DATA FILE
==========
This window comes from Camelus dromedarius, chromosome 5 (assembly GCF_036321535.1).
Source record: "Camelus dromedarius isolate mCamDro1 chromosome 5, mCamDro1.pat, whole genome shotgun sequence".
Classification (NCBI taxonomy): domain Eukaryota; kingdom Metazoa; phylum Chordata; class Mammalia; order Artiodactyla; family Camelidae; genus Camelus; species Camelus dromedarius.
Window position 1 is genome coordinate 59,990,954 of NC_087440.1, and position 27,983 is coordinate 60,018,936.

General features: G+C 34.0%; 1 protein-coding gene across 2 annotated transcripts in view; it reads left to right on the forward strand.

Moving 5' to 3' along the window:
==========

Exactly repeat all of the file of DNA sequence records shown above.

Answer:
This window comes from Camelus dromedarius, chromosome 5 (assembly GCF_036321535.1).
Source record: "Camelus dromedarius isolate mCamDro1 chromosome 5, mCamDro1.pat, whole genome shotgun sequence".
Classification (NCBI taxonomy): domain Eukaryota; kingdom Metazoa; phylum Chordata; class Mammalia; order Artiodactyla; family Camelidae; genus Camelus; species Camelus dromedarius.
Window position 1 is genome coordinate 59,990,954 of NC_087440.1, and position 27,983 is coordinate 60,018,936.

General features: G+C 34.0%; 1 protein-coding gene across 2 annotated transcripts in view; it reads left to right on the forward strand.

Moving 5' to 3' along the window: